I’ve had to do some serious rethinking about beauty and what makes a good garden since moving to Whidbey’s more rural environment as in: a gravel drive needs some softening grass in it; windswept trees and shrubs are picturesque; the deer are always with us;  caterpillars drop nutrient rich poop.  I’m not so in charge here as I was in my suburban garden and most of the time that’s the way I like it.

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Aquilegia sp?

I love it when I find a plant that has seeded itself into my garden – like this columbine with stunning red stems and purple-flushed leaves or when I spy a cultivated plant like ajuga that has snuck its way into the grass at the side of the road.

Ajuga in the grass.

Ajuga in the grass.

I do promise to not share plants that may have shared the ground with horsetail as any little bit of root can regrow and populate quicky.  Obviously.  Because one gardener’s groundcover is another’s scourge.

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Asters, Fall Fireworks

The simple form and  association with meadows make asters a must have in our garden.  I also appreciate the late season boost of color.

Asters are sun-loving and require good drainage – but don’t make the mistake of letting them dry out or they are prone to mildew.  I pinch asters back in early summer but still stake them as they inevitably flop and don’t live up to their potential.   I’ve been able to keep the rabbits at bay by spraying.  So far the deer don’t seem interested. Slugs can be a problem early in the spring.   I’ll be looking to add more asters, particularly A. laevis ‘Calliope’ with purple tinted stems, purple blooms with yellow centers ‘ and A. lateriflorus ‘Prince’ with purple-black stems and small white blooms with a pink center.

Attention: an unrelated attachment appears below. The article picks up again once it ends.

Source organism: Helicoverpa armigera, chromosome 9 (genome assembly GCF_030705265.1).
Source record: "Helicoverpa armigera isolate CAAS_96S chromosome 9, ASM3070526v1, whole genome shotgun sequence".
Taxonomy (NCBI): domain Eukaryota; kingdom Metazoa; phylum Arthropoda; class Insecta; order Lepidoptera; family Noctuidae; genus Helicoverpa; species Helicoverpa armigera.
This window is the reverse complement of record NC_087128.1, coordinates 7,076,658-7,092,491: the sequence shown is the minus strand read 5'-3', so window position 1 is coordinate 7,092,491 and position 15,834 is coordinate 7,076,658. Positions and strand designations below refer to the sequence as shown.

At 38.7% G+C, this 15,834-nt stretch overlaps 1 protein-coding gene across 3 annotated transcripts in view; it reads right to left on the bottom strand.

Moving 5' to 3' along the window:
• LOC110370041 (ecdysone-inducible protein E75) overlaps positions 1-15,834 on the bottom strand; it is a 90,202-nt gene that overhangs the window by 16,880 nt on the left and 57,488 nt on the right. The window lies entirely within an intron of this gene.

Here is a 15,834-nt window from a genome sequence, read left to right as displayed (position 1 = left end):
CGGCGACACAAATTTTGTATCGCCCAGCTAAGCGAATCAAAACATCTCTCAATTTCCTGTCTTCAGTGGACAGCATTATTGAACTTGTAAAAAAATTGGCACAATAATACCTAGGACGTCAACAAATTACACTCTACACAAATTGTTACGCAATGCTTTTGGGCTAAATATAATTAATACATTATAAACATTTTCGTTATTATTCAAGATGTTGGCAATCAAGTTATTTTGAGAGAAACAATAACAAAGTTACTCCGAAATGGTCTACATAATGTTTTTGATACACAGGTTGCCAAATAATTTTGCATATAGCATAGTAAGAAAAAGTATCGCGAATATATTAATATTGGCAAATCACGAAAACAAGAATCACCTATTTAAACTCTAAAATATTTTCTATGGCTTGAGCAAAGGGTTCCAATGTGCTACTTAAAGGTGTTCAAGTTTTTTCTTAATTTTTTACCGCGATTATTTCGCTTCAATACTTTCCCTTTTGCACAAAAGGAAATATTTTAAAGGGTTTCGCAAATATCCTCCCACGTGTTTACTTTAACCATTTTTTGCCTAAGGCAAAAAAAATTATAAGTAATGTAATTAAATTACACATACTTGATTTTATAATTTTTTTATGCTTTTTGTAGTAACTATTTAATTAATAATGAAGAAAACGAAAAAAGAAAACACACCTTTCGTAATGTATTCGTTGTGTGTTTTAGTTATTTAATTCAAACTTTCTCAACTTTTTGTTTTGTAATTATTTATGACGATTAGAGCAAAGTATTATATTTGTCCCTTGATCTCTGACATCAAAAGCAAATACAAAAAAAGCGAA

Aster x frikartii ‘Monch’ started blooming earlier than most other asters and is almost finished here.  It is shorter (2-3′), self-supporting, hasn’t been even nibbled by the rabbits and deer here and since it is blue, is my favorite aster.

Aster x frikartii 'Monch'

Aster nova-angliae  ‘Alma Potschke’  is a later bloomer (still blooming here), 3-4′ tall with a striking color in bud and bloom.

Aster novae-angliae 'Andenken an Alma Pötschke'

Aster nova-angliae ‘Treasure’ is also a later bloomer (still blooming here). It grows to 3-4′ tall. Look carefully and you can see the grow-through plant supports that work particularly well with asters.

Aster nova-angliae 'Treasure'

 

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Bluebells for Sue

A friend of mine recently related that after clearing an area of blackberry and other weeds, she was delighted to find bulbs that someone had planted long ago.  I was so taken by this story that I’m planning to order bluebells to plant this fall under some trees in that new bed along our little dirt road.  I’m imagining that at least half of you reading this will recoil in horror and some of you may feel compelled to write or call and ask if I’m in my right mind.

It’s true – bluebells are great naturalizers OR invasive weeds, depending on your situation and point of view.  Though not on the state’s weed list (http://www.nwcb.wa.gov/weed_list/weed_list.htm), bluebells quickly multiply by bulb offset as well as self sow, and often inspire the same kind of curses as garden rabbits.  After the flowers have faded, the strappy  foliage that lingers can crowd out less assertive plants and just look untidy.  The bulbs establish deep in the soil, so can be hard to remove.  If you cut back everything after bloom, you can decrease the vigor with which bluebells spread.

Bluebells make up for all of this by being, well, blue.  And for being deer and rabbit resistant, tolerating a fair amount of shade, being very hardy (zones 4-9) and persisting without care in our summer dry soils (as long as they get winter moisture, but not saturated).  Spanish bluebells, in particular will also do well in full sun.   Spanish bluebells / Hyacinthoides hispanica are taller, 10-14” with erect racemes of usually blue, but also white and pink unscented bells.  English bluebells / Hyacinthoides non-scripta, abundant in English oak and beech woodlands are shorter with nodding racemes of blue flowers.  The two species do cross and there is some concern in England that this may cause the demise of the native English bluebell.

Some sources indicate that the English bluebell is fragrant, so that’s what I’ll plant this fall.  I like to think that someday, after I, my house and maybe even most of the garden is gone, that the bluebells will still delight and surprise some passerby.

Spanish bluebells / Hyacinthoides hispanica

Haze of bluebells in an old Greenbank orchard